In one of opera's most powerful and haunted finales, 16 nuns are guillotined in Francis Poulenc's remarkable Dialogues of the Carmelites. This is no spoiler since after the stunning La Scala world premiere in 1957 no one talked of anything else. The opera is renowned for this ultra-dramatic final scene.
Aida has its tomb in which the lovers suffocate; Rheingold has its rainbow bridge with wailing mermaids; Boheme has its romantic death of Mimi; Tosca jumps off the parapets of Castel Sant'Angelo; Butterfly ends in hare-kiri; Salome, after kissing the dead lips of John the Baptist, is killed by the soldiers of Herod; Tsar Boris Godunov goes mad and topples down the palace staircase.
But nothing in all opera beats the nuns' procession up the steps to kiss Madame Guillotine. They sing a plaintive and heavenly “Salve Regina,” as each is killed – offstage – to the swish and thud of the blade's fall. Finally, only one singer is left, Sister Blanche, until she is cut off mid-syllable. There is a deafening silence until the orchestra takes up a gentle prayer as the curtain falls in benediction. As they say in opera, Gangbusters.
Director Francesca Zambello fumbles this iconic scene with a too quiet guillotine and cheesy set design. One of the mob opens a panel in the curved wall to reveal a gilded box at the top of the platform. When the nuns step in they are bathed in redemption's golden light, like contestants in some celestial game show. It's so literal, the scene's power is quashed in half. Thank God, we've got Poulenc's exquisite music and unfailing dramatic instinct to save the day.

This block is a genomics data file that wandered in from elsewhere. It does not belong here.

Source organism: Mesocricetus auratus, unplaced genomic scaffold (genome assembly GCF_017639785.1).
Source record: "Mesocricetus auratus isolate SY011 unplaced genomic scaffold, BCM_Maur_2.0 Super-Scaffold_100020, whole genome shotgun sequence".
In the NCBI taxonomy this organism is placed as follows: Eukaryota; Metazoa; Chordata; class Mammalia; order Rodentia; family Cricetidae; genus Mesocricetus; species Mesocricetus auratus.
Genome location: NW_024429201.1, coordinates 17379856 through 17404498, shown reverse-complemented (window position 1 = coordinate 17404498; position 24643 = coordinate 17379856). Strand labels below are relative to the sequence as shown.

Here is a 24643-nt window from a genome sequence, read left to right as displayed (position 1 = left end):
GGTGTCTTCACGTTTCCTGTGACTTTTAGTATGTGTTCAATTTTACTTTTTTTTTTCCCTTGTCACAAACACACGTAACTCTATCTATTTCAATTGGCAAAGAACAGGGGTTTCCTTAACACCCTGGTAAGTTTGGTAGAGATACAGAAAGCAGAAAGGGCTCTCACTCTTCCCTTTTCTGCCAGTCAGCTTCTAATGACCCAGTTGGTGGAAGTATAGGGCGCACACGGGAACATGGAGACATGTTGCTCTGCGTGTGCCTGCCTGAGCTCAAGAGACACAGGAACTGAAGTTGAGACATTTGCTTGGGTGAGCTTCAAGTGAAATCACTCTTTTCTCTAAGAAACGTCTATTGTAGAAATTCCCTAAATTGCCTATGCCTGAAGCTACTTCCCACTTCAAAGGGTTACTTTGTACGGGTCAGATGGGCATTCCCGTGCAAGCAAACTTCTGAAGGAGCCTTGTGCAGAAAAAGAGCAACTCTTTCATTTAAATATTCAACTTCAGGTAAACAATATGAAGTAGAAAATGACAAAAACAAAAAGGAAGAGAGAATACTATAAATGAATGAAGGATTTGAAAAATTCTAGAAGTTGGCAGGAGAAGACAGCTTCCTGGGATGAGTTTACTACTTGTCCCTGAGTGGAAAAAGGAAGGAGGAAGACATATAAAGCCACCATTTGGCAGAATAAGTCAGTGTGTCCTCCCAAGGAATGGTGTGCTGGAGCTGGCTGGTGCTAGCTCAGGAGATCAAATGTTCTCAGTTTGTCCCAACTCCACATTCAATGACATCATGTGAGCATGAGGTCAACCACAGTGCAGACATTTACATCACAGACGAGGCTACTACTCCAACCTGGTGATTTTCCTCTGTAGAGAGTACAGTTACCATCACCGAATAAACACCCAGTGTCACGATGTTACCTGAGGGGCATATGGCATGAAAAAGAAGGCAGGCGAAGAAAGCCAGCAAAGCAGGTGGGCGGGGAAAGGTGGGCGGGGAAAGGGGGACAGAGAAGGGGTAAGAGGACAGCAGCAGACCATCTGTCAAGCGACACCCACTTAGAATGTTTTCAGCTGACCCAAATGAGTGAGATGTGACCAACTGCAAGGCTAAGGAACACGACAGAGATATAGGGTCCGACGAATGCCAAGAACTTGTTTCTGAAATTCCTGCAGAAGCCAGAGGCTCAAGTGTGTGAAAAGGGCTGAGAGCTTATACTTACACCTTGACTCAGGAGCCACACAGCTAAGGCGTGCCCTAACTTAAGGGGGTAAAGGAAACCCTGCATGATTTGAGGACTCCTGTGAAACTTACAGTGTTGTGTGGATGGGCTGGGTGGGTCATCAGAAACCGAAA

Zambello does Dialogues no favors throughout. Hildegard Bechtler's rotating walls are minimalist and without atmosphere. The revolutionists run in with flags flying — just to do it; and the mob in Act III charges to the footlights to glare at us as if auditioning for Les Misérables. It's all without much imagination except the lighting design from Mark McCullough, which transforms the spaces within the non-stop walls with fiery red, warm ocher, or silvery white. He brings life and emotion to the dull set. Claudie Gastine's costumes are appropriately aristocratic for the Chevalier and his son, and appropriately nun-like for the convent. How can you ever make a whimple interesting? In an annoying piece of stage business, the nuns lug about a large cross in every scene, ungainly propping it against a wall or arranging themselves around it in decorative tableaux.
Disregarding all this, there remains Poulenc's distinctive masterpiece of a score and Houston Grand Opera's phenomenal cast. Both are wondrous.
No one sounds like Poulenc. When you hear him, he's instantly recognizable. His music sounds, dare I say, French. More so than Debussy or Ravel, which is diaphanous in texture like a watercolor, but Poulenc is earthy and grounded, incredibly melodious, with just enough tinge of modern harmonics to please the ear. His music can be grand, melancholic, jazzy, playful, or deeply sacred. It also fits speech; it's ripe for dialogue. And since this is a talky opera, weighty in themes of loyalty, faith, commitment, and community, it flows naturally. It sounds right for the words. It also sounds right just as music. He's a master at getting to the heart, whether it's an emotional outburst like the Old Prioress's death rattle, or the flighty little nothings of Sister Constance's chatter. But listen to the intermezzos between scenes. His tone paintings are vivid, pulsing with excitement, beautifully colored.